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Friday, February 14, 2014

'Not Your Standard Well Fire'

Friday: The Greene County well site that exploded Tuesday morning is still burning, leaving one man injured and another missing, was cited in December by the state Department of Environmental Protection for laying a production pipeline without proper permits, according to DEP data. 

Meanwhile, the Pittsburgh Post-Gazette reports that crews cannot even move in and finally shut down the wells that have been spewing natural gas for the past three days until they remove all the metal and equipment from the well pad--which gets superheated and acts as a match for the fire. I cannot imagine how the family of the missing worker must feel reading this sentence: 

While they're removing the metal and equipment, the crews have been keeping an eye out to see if they can locate an employee of one of the subcontractors, Cameron Surface Systems, who was working on the site when the explosion occurred. The employee has been missing since then and is feared dead.

Thursday: We'll want to keep an eye on this one:  Officials from Pennsylvania's Department of Environmental Protection, Chevron, and the appropriately named Wild Well Control are trying to figure out how to contain and put out a massive natural gas fire that erupted at a well pad owned by Chevron on Tuesday, about 50 miles south of Pittsburgh. One worker was injured and another is missing and feared dead. 

DEP spokesman John Positer said: "Our biggest concern is the environmental impact of what they're going to do. ..This is not your standard well fire. It's bigger. We want to know what they are going to use to put out that fire and how they're going to contain it and prevent it from spreading and possibly getting into a stream."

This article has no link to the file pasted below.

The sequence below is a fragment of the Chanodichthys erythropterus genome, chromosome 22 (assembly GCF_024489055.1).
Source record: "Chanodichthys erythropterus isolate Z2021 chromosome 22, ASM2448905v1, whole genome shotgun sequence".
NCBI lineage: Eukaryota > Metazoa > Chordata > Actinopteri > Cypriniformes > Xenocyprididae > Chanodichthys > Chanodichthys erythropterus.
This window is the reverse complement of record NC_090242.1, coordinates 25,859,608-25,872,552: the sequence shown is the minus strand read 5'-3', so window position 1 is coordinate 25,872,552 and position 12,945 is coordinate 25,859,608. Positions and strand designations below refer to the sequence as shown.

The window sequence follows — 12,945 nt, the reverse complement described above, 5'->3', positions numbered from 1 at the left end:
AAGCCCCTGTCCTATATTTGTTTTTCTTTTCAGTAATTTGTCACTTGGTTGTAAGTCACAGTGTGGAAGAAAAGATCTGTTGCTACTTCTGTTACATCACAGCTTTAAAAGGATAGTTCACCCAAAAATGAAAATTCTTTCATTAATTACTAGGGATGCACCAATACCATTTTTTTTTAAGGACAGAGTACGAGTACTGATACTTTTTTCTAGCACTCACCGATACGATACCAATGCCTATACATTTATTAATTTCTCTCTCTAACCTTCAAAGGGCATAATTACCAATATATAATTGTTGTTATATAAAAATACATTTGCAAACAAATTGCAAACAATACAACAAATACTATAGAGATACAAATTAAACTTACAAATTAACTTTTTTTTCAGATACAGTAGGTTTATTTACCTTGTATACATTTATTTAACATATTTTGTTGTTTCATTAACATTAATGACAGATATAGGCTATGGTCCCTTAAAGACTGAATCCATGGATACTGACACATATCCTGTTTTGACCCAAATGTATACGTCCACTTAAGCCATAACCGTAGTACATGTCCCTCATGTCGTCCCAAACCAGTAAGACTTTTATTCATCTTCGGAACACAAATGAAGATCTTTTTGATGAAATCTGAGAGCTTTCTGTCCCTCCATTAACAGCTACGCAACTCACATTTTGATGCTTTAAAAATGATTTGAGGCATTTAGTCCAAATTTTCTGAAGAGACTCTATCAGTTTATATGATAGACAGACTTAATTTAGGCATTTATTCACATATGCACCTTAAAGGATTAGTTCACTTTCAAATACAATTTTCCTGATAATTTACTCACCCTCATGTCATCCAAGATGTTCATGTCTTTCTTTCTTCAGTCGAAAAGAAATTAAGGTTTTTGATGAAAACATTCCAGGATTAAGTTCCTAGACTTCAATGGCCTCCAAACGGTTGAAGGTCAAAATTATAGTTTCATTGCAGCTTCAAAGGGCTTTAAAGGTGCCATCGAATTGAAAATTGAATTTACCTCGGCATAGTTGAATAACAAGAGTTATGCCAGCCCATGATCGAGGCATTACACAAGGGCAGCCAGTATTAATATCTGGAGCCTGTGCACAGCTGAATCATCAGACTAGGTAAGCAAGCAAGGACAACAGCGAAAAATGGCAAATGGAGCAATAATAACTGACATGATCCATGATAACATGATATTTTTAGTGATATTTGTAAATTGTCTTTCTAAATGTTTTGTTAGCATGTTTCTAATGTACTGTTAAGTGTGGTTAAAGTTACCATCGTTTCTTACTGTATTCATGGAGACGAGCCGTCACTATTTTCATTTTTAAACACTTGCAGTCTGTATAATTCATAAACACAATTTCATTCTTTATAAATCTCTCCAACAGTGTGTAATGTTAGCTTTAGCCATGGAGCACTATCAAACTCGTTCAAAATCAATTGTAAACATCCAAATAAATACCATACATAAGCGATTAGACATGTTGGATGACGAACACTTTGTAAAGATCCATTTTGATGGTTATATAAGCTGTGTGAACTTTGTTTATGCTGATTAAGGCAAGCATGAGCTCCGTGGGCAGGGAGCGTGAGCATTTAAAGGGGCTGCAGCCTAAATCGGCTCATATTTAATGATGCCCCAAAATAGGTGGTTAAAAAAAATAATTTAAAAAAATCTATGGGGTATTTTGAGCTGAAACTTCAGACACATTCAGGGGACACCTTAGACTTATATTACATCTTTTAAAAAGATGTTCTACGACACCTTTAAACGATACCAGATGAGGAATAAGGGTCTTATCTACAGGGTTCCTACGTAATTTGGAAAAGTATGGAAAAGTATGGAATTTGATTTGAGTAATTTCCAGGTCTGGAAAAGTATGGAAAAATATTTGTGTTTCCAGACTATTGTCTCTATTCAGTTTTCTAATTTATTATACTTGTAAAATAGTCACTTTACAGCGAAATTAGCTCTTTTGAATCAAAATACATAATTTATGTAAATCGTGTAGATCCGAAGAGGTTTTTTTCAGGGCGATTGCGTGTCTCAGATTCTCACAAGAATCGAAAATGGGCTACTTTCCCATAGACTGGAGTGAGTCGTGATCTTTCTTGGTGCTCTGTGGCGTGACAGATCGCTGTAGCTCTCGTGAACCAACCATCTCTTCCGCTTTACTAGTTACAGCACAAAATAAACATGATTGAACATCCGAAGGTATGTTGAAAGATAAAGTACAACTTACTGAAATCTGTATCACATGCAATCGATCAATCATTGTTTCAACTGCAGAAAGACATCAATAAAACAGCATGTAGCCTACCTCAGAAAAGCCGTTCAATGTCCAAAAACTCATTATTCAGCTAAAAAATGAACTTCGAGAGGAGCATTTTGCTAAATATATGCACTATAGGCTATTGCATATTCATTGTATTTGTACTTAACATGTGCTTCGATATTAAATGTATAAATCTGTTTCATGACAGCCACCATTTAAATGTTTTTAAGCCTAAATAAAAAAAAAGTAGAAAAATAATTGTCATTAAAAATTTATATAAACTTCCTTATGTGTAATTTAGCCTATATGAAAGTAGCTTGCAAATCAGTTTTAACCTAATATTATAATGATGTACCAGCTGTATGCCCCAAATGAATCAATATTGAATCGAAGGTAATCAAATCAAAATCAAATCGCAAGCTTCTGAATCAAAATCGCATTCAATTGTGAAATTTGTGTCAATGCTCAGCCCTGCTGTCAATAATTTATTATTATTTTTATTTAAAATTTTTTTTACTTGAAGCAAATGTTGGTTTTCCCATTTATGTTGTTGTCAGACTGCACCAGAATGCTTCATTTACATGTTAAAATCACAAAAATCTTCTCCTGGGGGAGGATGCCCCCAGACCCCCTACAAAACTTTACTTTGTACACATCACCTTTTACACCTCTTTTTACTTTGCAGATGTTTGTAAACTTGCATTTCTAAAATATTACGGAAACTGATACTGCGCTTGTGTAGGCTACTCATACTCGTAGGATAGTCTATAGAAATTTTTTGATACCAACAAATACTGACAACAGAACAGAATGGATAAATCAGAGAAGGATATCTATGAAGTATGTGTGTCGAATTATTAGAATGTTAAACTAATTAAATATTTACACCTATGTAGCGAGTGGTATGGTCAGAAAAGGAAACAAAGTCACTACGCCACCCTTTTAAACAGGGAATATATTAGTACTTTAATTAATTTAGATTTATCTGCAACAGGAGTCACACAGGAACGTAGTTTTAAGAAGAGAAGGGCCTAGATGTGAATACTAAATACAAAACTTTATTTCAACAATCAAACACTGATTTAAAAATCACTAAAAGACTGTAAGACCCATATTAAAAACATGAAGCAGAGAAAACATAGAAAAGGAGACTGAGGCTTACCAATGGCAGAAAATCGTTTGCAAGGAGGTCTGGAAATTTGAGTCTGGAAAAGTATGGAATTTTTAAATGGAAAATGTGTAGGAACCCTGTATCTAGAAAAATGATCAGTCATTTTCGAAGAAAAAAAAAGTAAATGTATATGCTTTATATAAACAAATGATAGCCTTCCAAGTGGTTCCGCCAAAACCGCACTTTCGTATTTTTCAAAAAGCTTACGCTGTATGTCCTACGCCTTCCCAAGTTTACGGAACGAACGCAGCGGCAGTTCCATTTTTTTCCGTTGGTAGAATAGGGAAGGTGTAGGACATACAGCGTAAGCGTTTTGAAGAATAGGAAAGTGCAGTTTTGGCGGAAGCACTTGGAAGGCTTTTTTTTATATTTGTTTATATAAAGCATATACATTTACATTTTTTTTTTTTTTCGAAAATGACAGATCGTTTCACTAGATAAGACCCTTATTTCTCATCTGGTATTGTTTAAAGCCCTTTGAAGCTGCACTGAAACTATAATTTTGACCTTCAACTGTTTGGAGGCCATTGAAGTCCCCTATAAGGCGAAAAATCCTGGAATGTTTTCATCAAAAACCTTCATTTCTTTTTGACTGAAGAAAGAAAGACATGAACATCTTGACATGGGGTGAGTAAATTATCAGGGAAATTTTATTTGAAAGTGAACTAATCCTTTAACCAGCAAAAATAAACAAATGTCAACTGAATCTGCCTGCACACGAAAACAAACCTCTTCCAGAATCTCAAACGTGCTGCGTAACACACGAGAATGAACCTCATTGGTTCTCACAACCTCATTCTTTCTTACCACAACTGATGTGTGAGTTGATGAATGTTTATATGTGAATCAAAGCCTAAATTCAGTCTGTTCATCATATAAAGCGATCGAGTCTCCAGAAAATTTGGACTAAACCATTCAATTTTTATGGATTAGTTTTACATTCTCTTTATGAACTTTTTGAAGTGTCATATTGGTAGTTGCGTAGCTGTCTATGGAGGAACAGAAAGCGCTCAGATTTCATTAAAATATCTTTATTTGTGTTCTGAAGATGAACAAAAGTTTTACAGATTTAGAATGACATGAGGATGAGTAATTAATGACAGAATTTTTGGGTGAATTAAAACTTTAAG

Always interesting in these well fire stories to read, as in this AP story quoting the DEP spokesman Positer, that a site "isn't near homes or businesses and appears to pose no threat to public health." Reading the comments section of the Pittsburgh Post-Gazette story gives a slightly different perspective, such as Virginia Eberhart describing her house as "a little over 1,000 feet" from that well. She writes: I am all for energy independence but I can tell you that this is not anything but a nightmare to live by. My house was shaken to the core. It felt like a 747 was outside our house and the flames reflected in all the windows on the one side of the house. We felt like we were living next Mt St Helen's with tremors and booms all night long.I am all for energy independence but I can tell you that this is not anything but a nightmare to live by. My house was shaken to the core. It felt like a 747 was outside our house and the flames reflected in all the windows on the one side of the house. We felt like we were living next Mt St Helen's with tremors and booms all night long."i am allI am all for energy independence but I can tell you that this is not anything but a nightmare to live by. My house was shaken to the core. It felt like a 747 was outside our house and the flames reflected in all the windows on the one side of the house. We felt like we were living next Mt St Helen's with tremors and booms all night long.II am I "I am all for "I am I "I am ""I am "I"I am all for :I am all for "I am all "I am all for energy"I ""I am all for energy independence but I can tell you that this is not anything but a nightmare to live by. My house was shaken to the core. It felt like a 747 was outside our house and the flames reflected in all the windows of one side of the house." A Chevron spokeswoman could not estimate how long the fire might continue to burn. Updates from the Greene County Messenger here.  -- Barbara Bedway

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